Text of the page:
>>> link = Link(1, Link(2, Link(3)))
>>> print(link)
<1 2 3>
>>> other_link = link
>>> insert(link, 9001, 0)
>>> print(link)
<9001 1 2 3>
>>> link is other_link # Make sure you are using mutation! Don't create a new linked list.
True
>>> insert(link, 100, 2)
>>> print(link)
<9001 1 100 2 3>
>>> insert(link, 4, 5)
Traceback (most recent call last):
...
IndexError: Out of bounds!
"""
"*** YOUR CODE HERE ***"
```

Use Ok to test your code:

`python3 ok -q insert`

### Q9: Deep Linked List Length

A linked list that contains one or more linked lists as elements is called a
*deep* linked list. Write a function `deep_len`

that takes in a (possibly deep)
linked list and returns the *deep length* of that linked list. The deep length of
a linked list is the total number of non-link elements in the list, as well as the
total number of elements contained in all contained lists. See the function's doctests
for examples of the deep length of linked lists.

Hint:Use`isinstance`

to check if something is an instance of an object.

```
def deep_len(lnk):
""" Returns the deep length of a possibly deep linked list.
>>> deep_len(Link(1, Link(2, Link(3))))
3
>>> deep_len(Link(Link(1, Link(2)), Link(3, Link(4))))
4
>>> levels = Link(Link(Link(1, Link(2)), \
Link(3)), Link(Link(4), Link(5)))
>>> print(levels)
<<<1 2> 3> <4> 5>
>>> deep_len(levels)
5
"""
if ______________:
return 0
elif ______________:
return 1
else:
return _________________________
```

Use Ok to test your code:

`python3 ok -q deep_len`

### Q10: Linked Lists as Strings

Kevin and Jerry like different ways of displaying the linked list
structure in Python. While Kevin likes box and pointer diagrams,
Jerry prefers a more futuristic way. Write a function
`make_to_string`

that returns a function that converts the
linked list to a string in their preferred style.

*Hint*: You can convert numbers to strings using the `str`

function,
and you can combine strings together using `+`

.

```
>>> str(4)
'4'
>>> 'cs ' + str(61) + 'a'
'cs 61a'
```

```
def make_to_string(front, mid, back, empty_repr):
""" Returns a function that turns linked lists to strings.
>>> kevins_to_string = make_to_string("[", "|-]-->", "", "[]")
>>> jerrys_to_string = make_to_string("(", " . ", ")", "()")
>>> lst = Link(1, Link(2, Link(3, Link(4))))
>>> kevins_to_string(lst)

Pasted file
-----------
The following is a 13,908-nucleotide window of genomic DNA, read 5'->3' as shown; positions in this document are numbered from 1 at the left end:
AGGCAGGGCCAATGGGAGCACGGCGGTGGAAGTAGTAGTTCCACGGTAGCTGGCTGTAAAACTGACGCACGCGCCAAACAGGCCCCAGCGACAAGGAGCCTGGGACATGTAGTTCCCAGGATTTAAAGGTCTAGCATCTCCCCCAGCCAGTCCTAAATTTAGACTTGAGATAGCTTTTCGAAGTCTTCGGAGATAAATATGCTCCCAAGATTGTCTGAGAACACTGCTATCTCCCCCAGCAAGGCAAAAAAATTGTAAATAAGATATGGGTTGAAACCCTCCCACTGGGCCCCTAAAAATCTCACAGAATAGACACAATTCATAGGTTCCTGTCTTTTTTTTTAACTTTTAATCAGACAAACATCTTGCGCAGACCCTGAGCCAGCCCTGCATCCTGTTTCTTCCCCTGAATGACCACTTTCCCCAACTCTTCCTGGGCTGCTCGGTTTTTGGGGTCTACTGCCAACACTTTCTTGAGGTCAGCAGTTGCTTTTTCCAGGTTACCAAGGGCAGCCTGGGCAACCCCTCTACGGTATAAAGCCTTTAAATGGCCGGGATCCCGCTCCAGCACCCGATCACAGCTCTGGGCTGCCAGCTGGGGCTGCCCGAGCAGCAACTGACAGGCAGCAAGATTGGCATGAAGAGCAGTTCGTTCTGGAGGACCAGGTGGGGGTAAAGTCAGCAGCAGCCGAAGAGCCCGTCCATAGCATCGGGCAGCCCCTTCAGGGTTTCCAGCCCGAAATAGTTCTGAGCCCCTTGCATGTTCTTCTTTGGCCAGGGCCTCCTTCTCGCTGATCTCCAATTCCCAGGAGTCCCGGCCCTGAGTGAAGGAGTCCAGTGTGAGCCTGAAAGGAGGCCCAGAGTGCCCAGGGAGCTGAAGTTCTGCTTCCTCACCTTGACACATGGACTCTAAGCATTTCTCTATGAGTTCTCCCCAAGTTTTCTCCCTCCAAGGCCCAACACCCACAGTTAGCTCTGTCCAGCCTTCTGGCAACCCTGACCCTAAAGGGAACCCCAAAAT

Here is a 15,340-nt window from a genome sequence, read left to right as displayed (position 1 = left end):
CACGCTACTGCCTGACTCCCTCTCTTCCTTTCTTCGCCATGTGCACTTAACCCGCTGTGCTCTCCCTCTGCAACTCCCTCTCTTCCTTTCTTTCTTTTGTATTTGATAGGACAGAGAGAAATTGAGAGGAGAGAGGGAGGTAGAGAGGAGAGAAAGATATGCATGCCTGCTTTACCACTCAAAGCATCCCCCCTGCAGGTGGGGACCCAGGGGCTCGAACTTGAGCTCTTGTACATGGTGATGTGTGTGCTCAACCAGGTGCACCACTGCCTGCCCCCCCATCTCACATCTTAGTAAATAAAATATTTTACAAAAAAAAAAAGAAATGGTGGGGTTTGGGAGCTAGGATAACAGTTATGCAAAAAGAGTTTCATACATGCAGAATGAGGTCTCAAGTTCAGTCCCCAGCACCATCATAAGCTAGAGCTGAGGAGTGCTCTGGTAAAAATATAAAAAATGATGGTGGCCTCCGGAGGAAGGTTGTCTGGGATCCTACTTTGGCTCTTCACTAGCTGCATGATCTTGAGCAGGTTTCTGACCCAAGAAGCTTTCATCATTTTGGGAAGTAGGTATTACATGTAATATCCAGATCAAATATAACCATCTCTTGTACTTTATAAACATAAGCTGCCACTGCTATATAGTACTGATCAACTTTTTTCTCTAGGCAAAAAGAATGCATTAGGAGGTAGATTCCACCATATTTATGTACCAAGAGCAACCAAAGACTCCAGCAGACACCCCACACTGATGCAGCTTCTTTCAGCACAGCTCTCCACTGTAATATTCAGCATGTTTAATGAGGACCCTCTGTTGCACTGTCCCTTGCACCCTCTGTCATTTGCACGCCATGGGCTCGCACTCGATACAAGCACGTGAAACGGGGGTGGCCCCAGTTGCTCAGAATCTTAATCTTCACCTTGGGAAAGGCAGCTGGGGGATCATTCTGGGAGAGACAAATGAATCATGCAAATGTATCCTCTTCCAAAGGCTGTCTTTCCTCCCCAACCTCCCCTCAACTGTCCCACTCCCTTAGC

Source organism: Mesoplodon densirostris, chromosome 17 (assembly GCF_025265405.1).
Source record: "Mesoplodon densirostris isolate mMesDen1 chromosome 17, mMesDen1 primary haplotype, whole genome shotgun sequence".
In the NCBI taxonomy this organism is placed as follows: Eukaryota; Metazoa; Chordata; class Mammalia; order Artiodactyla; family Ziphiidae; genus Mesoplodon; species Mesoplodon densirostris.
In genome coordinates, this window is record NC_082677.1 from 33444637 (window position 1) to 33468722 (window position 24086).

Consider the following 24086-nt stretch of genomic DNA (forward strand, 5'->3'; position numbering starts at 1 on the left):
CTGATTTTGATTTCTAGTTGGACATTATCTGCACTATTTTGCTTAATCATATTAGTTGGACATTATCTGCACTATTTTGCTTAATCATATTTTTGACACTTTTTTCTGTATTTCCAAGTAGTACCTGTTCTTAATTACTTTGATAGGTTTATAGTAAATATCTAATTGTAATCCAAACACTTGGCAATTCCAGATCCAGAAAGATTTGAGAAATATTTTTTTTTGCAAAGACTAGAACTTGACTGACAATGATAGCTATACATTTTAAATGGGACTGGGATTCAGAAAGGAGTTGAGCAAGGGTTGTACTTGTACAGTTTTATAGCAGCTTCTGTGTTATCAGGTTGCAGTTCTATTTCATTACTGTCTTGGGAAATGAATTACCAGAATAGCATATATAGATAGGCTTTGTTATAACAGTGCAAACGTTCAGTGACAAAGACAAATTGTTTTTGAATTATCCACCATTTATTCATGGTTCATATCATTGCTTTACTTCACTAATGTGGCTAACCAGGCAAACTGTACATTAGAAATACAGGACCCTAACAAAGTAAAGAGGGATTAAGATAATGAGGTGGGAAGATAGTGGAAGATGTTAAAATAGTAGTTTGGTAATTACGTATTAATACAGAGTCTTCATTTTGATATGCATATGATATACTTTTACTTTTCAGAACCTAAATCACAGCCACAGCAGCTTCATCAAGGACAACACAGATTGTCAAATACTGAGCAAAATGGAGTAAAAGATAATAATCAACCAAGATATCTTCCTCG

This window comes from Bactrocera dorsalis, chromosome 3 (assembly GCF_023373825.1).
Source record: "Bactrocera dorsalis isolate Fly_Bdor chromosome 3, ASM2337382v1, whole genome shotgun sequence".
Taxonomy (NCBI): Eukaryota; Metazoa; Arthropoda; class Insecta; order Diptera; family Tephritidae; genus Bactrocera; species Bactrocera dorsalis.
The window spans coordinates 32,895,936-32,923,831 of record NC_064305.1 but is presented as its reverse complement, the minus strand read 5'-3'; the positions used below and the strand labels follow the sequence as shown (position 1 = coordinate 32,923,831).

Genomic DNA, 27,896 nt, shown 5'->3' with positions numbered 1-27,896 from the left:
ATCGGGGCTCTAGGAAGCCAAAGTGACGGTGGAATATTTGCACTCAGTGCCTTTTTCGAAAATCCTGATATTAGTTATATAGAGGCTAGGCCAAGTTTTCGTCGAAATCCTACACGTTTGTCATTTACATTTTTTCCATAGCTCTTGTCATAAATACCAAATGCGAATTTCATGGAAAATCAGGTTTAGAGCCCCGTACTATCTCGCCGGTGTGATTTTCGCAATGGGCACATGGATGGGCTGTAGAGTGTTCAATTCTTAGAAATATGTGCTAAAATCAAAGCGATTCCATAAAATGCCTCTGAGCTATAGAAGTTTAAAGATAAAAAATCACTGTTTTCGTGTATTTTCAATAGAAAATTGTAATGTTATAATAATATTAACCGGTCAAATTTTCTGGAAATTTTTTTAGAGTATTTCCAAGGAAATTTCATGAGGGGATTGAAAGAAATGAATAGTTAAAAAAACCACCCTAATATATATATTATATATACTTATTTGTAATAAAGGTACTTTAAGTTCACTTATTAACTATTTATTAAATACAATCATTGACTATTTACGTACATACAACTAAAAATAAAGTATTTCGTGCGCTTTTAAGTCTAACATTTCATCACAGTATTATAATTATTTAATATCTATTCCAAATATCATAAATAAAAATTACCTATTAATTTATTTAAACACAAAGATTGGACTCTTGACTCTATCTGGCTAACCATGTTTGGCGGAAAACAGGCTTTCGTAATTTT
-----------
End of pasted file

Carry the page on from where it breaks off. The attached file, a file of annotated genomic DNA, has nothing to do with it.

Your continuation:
'[1|-]-->[2|-]-->[3|-]-->[4|-]-->[]'
>>> kevins_to_string(Link.empty)
'[]'
>>> jerrys_to_string(lst)
'(1 . (2 . (3 . (4 . ()))))'
>>> jerrys_to_string(Link.empty)
'()'
"""
def printer(lnk):
if ______________:
return _________________________
else:
return _________________________
return printer
```

Use Ok to test your code:

`python3 ok -q make_to_string`

## Trees

### Q11: Long Paths

Implement `long_paths`

, which returns a list of all *paths* in a tree with
length at least `n`

. A path in a tree is a list of node labels that starts with
the root and ends at a leaf. Each subsequent element must be from a label of a
branch of the previous value's node. The *length* of a path is the number of
edges in the path (i.e. one less than the number of nodes in the path). Paths
are ordered in the output list from left to right in the tree. See the doctests
for some examples.

```
def long_paths(t, n):
"""Return a list of all paths in t with length at least n.
>>> long_paths(Tree(1), 0)
[[1]]
>>> long_paths(Tree(1), 1)
[]
>>> t = Tree(3, [Tree(4), Tree(4), Tree(5)])
>>> left = Tree(1, [Tree(2), t])
>>> mid = Tree(6, [Tree(7, [Tree(8)]), Tree(9)])
>>> right = Tree(11, [Tree(12, [Tree(13, [Tree(14)])])])
>>> whole = Tree(0, [left, Tree(13), mid, right])
>>> print(whole)
0
1
2
3
4
4
5
13
6
7
8
9
11
12
13
14
>>> for path in long_paths(whole, 2):
... print(path)
...
[0, 1, 2]
[0, 1, 3, 4]
[0, 1, 3, 4]
[0, 1, 3, 5]
[0, 6, 7, 8]
[0, 6, 9]
[0, 11, 12, 13, 14]
>>> for path in long_paths(whole, 3):
... print(path)
...
[0, 1, 3, 4]
[0, 1, 3, 4]
[0, 1, 3, 5]
[0, 6, 7, 8]
[0, 11, 12, 13, 14]
>>> long_paths(whole, 4)
[[0, 11, 12, 13, 14]]
"""
"*** YOUR CODE HERE ***"
```

Use Ok to test your code:

`python3 ok -q long_paths`

### Q12: Reverse Other

Write a function `reverse_other`

that mutates the tree such that **labels** on
*every other* (odd-depth) level are reversed. For example,
`Tree(1,[Tree(2, [Tree(4)]), Tree(3)])`

becomes `Tree(1,[Tree(3, [Tree(4)]), Tree(2)])`

.
Notice that the nodes themselves are *not* reversed; only the labels are.

```
def reverse_other(t):
"""Mutates the tree such that nodes on every other (odd-depth)
level have the labels of their branches all reversed.
>>> t = Tree(1, [Tree(2), Tree(3), Tree(4)])
>>> reverse_other(t)
>>> t
Tree(1, [Tree(4), Tree(3), Tree(2)])
>>> t = Tree(1, [Tree(2, [Tree(3, [Tree(4), Tree(5)]), Tree(6, [Tree(7)])]), Tree(8)])
>>> reverse_other(t)
>>> t
Tree(1, [Tree(8, [Tree(3, [Tree(5), Tree(4)]), Tree(6, [Tree(7)])]), Tree(2)])
"""
"*** YOUR CODE HERE ***"
```

Use Ok to test your code:

`python3 ok -q reverse_other`

## Efficiency

### Q13: Efficiency Practice

Choose the term that fills in the blank for the functions defined below:
`<function>`

runs in `____`

time in the length of its input.

- Constant
- Logarithmic
- Linear
- Quadratic
- Exponential
- None of these

Assume that `len`

runs in constant time
and `all`

runs in linear time in the length of its input.
Selecting an element of a list by its index requires constant time.
Constructing a range requires constant time.

```
def count_partitions(n, m):
"""Counts the number of partitions of a positive integer n,
using parts up to size m."""
if n == 0:
return 1
elif n < 0:
return 0
elif m == 0:
return 0
else:
with_m = count_partitions(n-m, m)
without_m = count_partitions(n, m-1)
return with_m + without_m
def is_palindrome(s):
"""Return whether a list of numbers s is a palindrome."""
return all([s[i] == s[len(s) - i - 1] for i in range(len(s))])
def binary_search(lst, n):
"""Takes in a sorted list lst and returns the index where integer n
is contained in lst. Returns -1 if n does not exist in lst."""
low = 0
high = len(lst)
while low <= high:
middle = (low + high) // 2
if lst[middle] == n:
return middle
elif n < lst[middle]:
high = middle - 1
else:
low = middle + 1
return -1
```

The

`is_palindrome`

question was reformatted from question 6(d) on fall 2019's final.

Use Ok to test your understanding:

`python3 ok -q efficiency_practice -u`